Foot Pronation Guide
One of the most helpful topics for understanding shin splints its to learn about foot pronation. Pronation (rolling in) and supination (rolling out) refer to the foots natural rolling movement while running or walking. It is a motion often described as the actions and reactions your foot performs to support, cushion and balance your body. The running stride.
Determining which form of running stride you have is important for healing shin splints and choosing the best type of shoe.
There are three types of strides (neutral, overpronator and supinator), which all result from the anatomical structure of the runners foot and their individual running technique.
Types of foot pronation
Foot pronation occurs in our every step from the heel strike to when our foot is flat on the ground. This natural movement is the body’s natural mechanism in reducing the shock that is being transferred to our legs.
Deviations from normal pronation affect one’s walking or running stride and may cause injuries. One injury that is commonly rooted in foot pronation problems is shin splints. Dealing with shin splints include analyzing one’s foot pronation and augmenting it with the proper footwear to help heal and maintain or even prevent the injury.
Neutral Pronation indicates that the weight of the foot is distributed in the middle of the shoe. If your soles of your shoes become worn from the outer heel towards the big toe, you are likely to have a neutral stride. Neutral pronation allows you to run in a variety of different shoes and it is the most common among runners, but certain shoes will offer the best cushioning and support for your needs. Having a neutral stride means the stress induced from running is distributed to the center of the foot, which lessens the probability of injuries.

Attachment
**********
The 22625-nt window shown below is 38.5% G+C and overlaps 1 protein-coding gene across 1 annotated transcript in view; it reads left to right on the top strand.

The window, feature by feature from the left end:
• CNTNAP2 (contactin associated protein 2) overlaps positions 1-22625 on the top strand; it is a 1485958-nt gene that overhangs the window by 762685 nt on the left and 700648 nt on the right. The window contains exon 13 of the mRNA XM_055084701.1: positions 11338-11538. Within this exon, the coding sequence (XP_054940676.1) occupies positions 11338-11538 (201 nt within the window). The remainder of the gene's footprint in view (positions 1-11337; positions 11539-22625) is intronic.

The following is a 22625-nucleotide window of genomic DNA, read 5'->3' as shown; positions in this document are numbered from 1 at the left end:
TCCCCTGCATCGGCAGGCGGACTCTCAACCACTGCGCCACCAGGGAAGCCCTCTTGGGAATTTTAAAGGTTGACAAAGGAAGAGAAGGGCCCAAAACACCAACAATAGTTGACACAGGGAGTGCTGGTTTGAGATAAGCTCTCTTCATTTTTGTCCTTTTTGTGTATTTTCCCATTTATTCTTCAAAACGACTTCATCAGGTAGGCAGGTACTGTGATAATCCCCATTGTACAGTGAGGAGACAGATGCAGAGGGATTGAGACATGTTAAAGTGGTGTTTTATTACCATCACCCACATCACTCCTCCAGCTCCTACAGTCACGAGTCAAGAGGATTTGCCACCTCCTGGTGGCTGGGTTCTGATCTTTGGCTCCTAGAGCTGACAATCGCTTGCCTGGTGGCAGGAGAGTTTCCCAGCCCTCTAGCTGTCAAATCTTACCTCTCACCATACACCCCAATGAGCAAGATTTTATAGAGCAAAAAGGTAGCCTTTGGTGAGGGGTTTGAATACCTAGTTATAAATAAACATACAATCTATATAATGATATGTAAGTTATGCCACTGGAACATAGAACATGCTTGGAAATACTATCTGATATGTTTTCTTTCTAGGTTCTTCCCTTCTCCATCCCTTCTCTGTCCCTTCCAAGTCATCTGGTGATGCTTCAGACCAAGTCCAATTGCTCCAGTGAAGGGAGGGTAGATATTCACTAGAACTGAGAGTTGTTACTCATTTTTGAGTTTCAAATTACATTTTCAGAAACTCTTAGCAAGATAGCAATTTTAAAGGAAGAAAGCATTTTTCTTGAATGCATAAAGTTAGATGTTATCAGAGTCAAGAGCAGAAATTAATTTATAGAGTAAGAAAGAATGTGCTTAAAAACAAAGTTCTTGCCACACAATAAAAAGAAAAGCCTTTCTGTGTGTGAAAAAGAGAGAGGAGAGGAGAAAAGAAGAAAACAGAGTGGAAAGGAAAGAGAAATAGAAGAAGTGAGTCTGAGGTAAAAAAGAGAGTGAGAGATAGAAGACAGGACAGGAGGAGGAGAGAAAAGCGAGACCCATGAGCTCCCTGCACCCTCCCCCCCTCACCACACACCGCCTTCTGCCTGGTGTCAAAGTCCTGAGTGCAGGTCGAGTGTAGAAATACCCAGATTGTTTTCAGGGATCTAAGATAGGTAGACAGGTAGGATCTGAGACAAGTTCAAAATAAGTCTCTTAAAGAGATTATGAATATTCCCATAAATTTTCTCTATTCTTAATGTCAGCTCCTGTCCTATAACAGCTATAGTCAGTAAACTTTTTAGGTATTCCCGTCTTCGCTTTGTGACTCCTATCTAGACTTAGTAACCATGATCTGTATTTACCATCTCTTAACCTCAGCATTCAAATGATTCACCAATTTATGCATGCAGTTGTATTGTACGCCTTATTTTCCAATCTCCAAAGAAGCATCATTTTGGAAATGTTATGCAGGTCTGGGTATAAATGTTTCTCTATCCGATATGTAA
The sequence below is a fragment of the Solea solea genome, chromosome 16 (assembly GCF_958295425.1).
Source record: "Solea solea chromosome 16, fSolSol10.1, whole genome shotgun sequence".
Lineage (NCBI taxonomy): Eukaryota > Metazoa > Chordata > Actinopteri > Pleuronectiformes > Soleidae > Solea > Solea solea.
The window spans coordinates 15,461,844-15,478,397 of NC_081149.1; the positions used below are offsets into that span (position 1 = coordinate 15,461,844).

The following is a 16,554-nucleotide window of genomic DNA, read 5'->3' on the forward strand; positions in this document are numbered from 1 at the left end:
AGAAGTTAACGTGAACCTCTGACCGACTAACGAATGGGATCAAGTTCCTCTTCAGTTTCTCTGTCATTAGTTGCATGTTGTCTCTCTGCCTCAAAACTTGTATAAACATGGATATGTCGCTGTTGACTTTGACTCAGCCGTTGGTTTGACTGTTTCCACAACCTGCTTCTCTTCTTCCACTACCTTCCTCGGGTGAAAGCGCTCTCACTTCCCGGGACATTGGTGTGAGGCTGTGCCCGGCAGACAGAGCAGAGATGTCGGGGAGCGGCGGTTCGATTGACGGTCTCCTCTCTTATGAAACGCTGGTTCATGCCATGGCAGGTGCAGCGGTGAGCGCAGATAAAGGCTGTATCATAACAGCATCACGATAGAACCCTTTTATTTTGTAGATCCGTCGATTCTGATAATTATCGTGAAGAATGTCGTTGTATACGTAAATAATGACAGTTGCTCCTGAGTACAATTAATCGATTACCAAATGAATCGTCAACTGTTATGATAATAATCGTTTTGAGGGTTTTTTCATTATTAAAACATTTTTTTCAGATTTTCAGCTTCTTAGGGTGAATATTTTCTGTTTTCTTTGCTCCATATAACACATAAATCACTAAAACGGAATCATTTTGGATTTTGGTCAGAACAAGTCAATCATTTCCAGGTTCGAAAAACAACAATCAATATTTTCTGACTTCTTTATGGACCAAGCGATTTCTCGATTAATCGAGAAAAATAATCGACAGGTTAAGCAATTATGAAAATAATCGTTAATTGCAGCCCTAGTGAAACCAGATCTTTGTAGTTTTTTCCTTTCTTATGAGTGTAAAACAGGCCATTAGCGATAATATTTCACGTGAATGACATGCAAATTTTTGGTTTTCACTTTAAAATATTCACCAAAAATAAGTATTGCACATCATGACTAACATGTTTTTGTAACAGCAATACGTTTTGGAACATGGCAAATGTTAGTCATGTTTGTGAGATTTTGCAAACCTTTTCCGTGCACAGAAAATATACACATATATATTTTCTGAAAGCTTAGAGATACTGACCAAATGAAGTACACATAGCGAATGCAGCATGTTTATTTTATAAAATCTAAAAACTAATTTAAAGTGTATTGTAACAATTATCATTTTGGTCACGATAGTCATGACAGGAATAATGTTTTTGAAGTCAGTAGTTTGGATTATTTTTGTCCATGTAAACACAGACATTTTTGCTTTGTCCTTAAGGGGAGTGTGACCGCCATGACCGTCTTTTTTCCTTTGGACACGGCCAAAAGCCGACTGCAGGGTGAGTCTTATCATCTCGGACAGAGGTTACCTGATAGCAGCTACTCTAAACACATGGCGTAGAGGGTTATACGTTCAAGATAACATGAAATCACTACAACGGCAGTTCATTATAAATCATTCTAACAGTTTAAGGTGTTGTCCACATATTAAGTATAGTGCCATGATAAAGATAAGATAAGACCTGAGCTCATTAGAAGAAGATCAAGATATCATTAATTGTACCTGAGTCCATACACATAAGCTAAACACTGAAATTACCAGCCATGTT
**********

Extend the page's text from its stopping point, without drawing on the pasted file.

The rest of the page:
Overpronation occurs when the weight of the foot is distributed in the inside (medial side) of the foot. It is very common with about 70-80% of the runners. It is a destabilizing stride, which can affect the biomechanical efficiency of the leg, especially from the knee and hip. Overpronators usually have a low arch and they are likely to suffer from achilles tendon problems. Overpronators should consider using shoes with maximum support.
Supination (underpronation) targets the weight to the outside of the foot. The foot pronates very little, which results in a large transmission shock trough the lower leg. This is the rarest form of running, but can often result in medial shin splints on the inside of the foot. Supinators have high arches and they are likely to suffer from stress fractures as the impact to the body is increased. Supinators should use a neutral shoe with plenty of cushioning.
Find out your foot pronation type and arch height
There are two simple tests to quickly determine which type of pronation you are likely to have. They require you to examine your old running shoes for signs of wear and to see which type of footprint you leave behind.
Many runners suffering from shin splints have flat feet, which causes them to over-pronate. If you are aware of having low arches, owning the right pair of footwear could solve a lot of your problems.
To determine what kind of arch you have, step out of the shower and examine your foot print. Alternatively you step a piece of cardboard to get a better view of which shape your foot print matches.
To further determine what kind of foot pronation you are likely to have, examine your old running shoes to see which part they are worn the most.
After understanding foot pronation, head over to our shin splints shoe guide for finding footwear that is right for you. Good shoes can make a tremendous difference in avoiding shin splints.